Sorry, those of you told you were talented: Effort still matters much more

David Hambrick and Elizabeth J. Meinz, arguing that Talent Matters in today’s New York Times Sunday review section:

But working memory capacity made a statistically significant contribution as well about 7 percent, a medium-size effect

This was in comparison to total practice time, which contributed “nearly half of the performance differences.” This is from a Meinz and Hambrick 2010 article in Psychological Science about piano performance,1 with the 7% reference to the increased variance in performance ratings explained when you add the working-memory measure to the practice-time measure.

I would not call it a “medium-size effect” given the dominance of practice time over the working-memory measure. It’s much smaller than the effect of practice (which accounts for 45% of the variance). My quick reading as an outsider to the field: Meinz and Hambrick look like they’ve set up a straw-man argument. Does anyone really think effort is all that matters, or just that it matters much more than anything you could call native talent?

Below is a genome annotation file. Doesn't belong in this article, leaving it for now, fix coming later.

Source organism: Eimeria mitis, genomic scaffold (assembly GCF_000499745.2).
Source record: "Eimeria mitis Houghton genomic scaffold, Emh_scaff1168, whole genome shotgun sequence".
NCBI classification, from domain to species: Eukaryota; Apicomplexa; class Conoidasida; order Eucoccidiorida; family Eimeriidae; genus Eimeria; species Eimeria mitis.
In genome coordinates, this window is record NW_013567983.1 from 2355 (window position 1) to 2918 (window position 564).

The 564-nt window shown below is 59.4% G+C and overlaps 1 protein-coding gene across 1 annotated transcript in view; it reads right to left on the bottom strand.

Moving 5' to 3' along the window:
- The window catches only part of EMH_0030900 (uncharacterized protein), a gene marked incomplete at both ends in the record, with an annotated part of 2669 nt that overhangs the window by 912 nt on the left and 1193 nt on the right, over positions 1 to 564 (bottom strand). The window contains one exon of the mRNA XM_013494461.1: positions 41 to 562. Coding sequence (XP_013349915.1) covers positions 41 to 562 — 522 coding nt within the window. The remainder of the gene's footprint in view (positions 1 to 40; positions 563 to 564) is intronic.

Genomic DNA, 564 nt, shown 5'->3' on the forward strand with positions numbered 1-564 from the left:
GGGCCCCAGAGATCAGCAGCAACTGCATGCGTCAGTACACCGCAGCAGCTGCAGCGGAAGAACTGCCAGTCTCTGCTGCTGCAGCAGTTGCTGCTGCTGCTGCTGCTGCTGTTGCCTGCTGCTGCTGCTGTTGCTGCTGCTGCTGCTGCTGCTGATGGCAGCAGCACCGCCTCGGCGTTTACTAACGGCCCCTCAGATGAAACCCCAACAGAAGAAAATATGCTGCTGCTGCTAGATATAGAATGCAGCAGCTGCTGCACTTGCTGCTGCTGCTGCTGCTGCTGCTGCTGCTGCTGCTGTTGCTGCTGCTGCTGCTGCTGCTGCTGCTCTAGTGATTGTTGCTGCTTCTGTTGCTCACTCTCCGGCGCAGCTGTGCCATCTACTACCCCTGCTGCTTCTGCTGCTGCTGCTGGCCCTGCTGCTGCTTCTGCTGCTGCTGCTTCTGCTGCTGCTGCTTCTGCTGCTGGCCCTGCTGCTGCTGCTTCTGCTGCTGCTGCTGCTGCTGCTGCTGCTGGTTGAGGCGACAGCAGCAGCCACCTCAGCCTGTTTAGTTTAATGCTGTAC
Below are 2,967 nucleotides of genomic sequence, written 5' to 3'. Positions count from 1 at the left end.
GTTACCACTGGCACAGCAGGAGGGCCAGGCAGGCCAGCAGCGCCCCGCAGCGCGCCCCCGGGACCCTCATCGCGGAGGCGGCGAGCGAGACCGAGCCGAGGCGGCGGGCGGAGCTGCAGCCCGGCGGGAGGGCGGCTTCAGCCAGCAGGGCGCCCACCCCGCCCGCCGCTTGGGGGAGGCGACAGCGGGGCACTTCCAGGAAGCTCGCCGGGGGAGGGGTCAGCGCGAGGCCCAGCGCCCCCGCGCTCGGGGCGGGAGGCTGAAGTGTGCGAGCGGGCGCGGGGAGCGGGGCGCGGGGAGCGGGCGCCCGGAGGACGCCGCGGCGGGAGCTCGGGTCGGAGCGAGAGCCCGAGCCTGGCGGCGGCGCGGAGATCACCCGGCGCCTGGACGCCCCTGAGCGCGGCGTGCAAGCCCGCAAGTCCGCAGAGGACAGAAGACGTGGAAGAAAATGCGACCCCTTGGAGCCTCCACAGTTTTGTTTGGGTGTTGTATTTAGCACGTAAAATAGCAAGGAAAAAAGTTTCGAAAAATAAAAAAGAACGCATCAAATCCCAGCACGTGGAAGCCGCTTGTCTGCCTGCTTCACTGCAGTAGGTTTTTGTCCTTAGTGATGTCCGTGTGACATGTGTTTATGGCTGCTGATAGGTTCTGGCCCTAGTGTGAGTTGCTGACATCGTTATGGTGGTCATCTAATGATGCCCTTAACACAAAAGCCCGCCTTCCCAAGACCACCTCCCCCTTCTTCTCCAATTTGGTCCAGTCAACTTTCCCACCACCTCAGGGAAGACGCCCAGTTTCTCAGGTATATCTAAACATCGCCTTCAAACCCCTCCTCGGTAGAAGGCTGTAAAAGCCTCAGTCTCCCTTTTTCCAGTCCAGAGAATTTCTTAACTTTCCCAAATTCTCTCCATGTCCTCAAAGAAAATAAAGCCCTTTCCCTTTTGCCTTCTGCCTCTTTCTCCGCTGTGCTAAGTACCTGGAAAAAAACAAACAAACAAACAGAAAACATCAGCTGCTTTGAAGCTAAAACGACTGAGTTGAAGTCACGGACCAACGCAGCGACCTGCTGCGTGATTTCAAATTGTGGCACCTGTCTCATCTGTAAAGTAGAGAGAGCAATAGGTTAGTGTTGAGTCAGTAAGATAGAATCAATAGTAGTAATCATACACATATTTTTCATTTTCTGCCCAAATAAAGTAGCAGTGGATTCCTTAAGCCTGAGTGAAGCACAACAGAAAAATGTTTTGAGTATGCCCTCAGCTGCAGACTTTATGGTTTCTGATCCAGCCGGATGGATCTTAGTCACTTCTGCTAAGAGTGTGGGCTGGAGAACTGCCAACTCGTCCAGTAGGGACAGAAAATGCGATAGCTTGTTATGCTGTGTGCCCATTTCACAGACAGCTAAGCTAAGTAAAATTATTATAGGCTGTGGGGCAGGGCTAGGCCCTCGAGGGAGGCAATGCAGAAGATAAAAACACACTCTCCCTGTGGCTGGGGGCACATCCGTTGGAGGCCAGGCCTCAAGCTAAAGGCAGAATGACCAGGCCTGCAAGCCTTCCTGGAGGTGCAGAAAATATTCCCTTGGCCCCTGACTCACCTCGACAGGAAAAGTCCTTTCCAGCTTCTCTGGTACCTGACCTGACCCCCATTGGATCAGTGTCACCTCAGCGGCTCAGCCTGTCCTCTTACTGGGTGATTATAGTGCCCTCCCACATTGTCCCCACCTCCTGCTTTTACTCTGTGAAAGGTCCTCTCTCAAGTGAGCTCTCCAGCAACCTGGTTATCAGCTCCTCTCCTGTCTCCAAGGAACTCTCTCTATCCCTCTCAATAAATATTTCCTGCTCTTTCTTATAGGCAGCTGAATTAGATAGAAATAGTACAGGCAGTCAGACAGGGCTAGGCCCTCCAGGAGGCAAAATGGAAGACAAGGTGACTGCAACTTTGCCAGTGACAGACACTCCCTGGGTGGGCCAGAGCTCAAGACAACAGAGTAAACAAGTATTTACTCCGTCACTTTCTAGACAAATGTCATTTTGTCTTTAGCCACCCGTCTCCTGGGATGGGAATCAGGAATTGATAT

1. Added 11/26/11: I forgot to note in writing this to indicate that the study was about rated piano performances. []

2 responses to “Sorry, those of you told you were talented: Effort still matters much more”

  1. Glen S. McGhee

    Sadly, I am now of the opinion that MOST talent is wasted.

  2. CCPhysicist

    The abstract indicates that they attacked a straw man. Who could possibly claim that “expert performance is solely a reflection of deliberate practice”. Gladwell didn’t, since he singled out a 120 IQ as another element.

    It looks to me like this article was marketed to get their names and their university’s names into the Times.

    I’m with Glen. I see this all of the time. People who got by on “talent” but never learned to work hard hit a wall when practice starts to matter. Often that is when they get to college.